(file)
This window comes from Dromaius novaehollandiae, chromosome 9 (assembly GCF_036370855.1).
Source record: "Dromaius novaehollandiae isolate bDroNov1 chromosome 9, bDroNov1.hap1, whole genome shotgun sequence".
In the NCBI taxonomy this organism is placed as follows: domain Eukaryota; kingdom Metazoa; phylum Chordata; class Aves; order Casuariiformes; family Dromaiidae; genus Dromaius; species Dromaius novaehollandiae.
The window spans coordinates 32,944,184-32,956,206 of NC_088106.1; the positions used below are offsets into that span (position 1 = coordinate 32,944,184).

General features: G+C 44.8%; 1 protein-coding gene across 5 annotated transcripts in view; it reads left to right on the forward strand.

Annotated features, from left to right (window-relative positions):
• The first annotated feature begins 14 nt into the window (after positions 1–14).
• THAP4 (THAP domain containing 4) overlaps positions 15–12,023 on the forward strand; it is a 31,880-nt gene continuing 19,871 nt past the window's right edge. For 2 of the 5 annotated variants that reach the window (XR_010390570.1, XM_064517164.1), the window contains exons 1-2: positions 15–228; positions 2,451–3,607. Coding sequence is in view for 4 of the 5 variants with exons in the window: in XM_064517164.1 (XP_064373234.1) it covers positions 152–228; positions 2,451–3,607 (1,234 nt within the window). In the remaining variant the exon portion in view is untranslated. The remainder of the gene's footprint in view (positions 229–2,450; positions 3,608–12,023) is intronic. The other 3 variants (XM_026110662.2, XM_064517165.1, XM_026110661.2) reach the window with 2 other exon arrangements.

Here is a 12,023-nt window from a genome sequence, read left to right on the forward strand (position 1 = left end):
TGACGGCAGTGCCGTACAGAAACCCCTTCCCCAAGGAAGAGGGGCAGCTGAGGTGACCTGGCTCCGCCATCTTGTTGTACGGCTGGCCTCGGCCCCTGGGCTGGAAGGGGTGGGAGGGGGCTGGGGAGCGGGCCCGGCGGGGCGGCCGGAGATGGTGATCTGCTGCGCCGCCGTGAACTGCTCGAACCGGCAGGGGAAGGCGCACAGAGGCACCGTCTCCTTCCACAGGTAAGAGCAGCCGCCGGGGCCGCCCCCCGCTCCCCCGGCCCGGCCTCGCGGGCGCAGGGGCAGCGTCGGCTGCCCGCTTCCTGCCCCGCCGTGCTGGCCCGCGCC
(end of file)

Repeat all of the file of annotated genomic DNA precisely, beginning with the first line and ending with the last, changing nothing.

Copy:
This window comes from Dromaius novaehollandiae, chromosome 9 (assembly GCF_036370855.1).
Source record: "Dromaius novaehollandiae isolate bDroNov1 chromosome 9, bDroNov1.hap1, whole genome shotgun sequence".
In the NCBI taxonomy this organism is placed as follows: domain Eukaryota; kingdom Metazoa; phylum Chordata; class Aves; order Casuariiformes; family Dromaiidae; genus Dromaius; species Dromaius novaehollandiae.
The window spans coordinates 32,944,184-32,956,206 of NC_088106.1; the positions used below are offsets into that span (position 1 = coordinate 32,944,184).

General features: G+C 44.8%; 1 protein-coding gene across 5 annotated transcripts in view; it reads left to right on the forward strand.

Annotated features, from left to right (window-relative positions):
• The first annotated feature begins 14 nt into the window (after positions 1–14).
• THAP4 (THAP domain containing 4) overlaps positions 15–12,023 on the forward strand; it is a 31,880-nt gene continuing 19,871 nt past the window's right edge. For 2 of the 5 annotated variants that reach the window (XR_010390570.1, XM_064517164.1), the window contains exons 1-2: positions 15–228; positions 2,451–3,607. Coding sequence is in view for 4 of the 5 variants with exons in the window: in XM_064517164.1 (XP_064373234.1) it covers positions 152–228; positions 2,451–3,607 (1,234 nt within the window). In the remaining variant the exon portion in view is untranslated. The remainder of the gene's footprint in view (positions 229–2,450; positions 3,608–12,023) is intronic. The other 3 variants (XM_026110662.2, XM_064517165.1, XM_026110661.2) reach the window with 2 other exon arrangements.

Here is a 12,023-nt window from a genome sequence, read left to right on the forward strand (position 1 = left end):
TGACGGCAGTGCCGTACAGAAACCCCTTCCCCAAGGAAGAGGGGCAGCTGAGGTGACCTGGCTCCGCCATCTTGTTGTACGGCTGGCCTCGGCCCCTGGGCTGGAAGGGGTGGGAGGGGGCTGGGGAGCGGGCCCGGCGGGGCGGCCGGAGATGGTGATCTGCTGCGCCGCCGTGAACTGCTCGAACCGGCAGGGGAAGGCGCACAGAGGCACCGTCTCCTTCCACAGGTAAGAGCAGCCGCCGGGGCCGCCCCCCGCTCCCCCGGCCCGGCCTCGCGGGCGCAGGGGCAGCGTCGGCTGCCCGCTTCCTGCCCCGCCGTGCTGGCCCGCGCC